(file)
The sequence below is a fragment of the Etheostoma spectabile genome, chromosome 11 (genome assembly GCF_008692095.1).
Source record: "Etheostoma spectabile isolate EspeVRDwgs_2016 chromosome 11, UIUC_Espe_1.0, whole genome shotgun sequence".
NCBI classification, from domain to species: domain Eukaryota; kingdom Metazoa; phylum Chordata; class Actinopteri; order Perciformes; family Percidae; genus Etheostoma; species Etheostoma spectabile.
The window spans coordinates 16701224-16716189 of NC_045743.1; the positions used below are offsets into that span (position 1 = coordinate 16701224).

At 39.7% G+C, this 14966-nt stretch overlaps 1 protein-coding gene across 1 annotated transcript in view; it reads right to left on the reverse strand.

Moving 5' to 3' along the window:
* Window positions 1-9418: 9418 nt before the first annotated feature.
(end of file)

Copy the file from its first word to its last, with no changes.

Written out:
The sequence below is a fragment of the Etheostoma spectabile genome, chromosome 11 (genome assembly GCF_008692095.1).
Source record: "Etheostoma spectabile isolate EspeVRDwgs_2016 chromosome 11, UIUC_Espe_1.0, whole genome shotgun sequence".
NCBI classification, from domain to species: domain Eukaryota; kingdom Metazoa; phylum Chordata; class Actinopteri; order Perciformes; family Percidae; genus Etheostoma; species Etheostoma spectabile.
The window spans coordinates 16701224-16716189 of NC_045743.1; the positions used below are offsets into that span (position 1 = coordinate 16701224).

At 39.7% G+C, this 14966-nt stretch overlaps 1 protein-coding gene across 1 annotated transcript in view; it reads right to left on the reverse strand.

Moving 5' to 3' along the window:
* Window positions 1-9418: 9418 nt before the first annotated feature.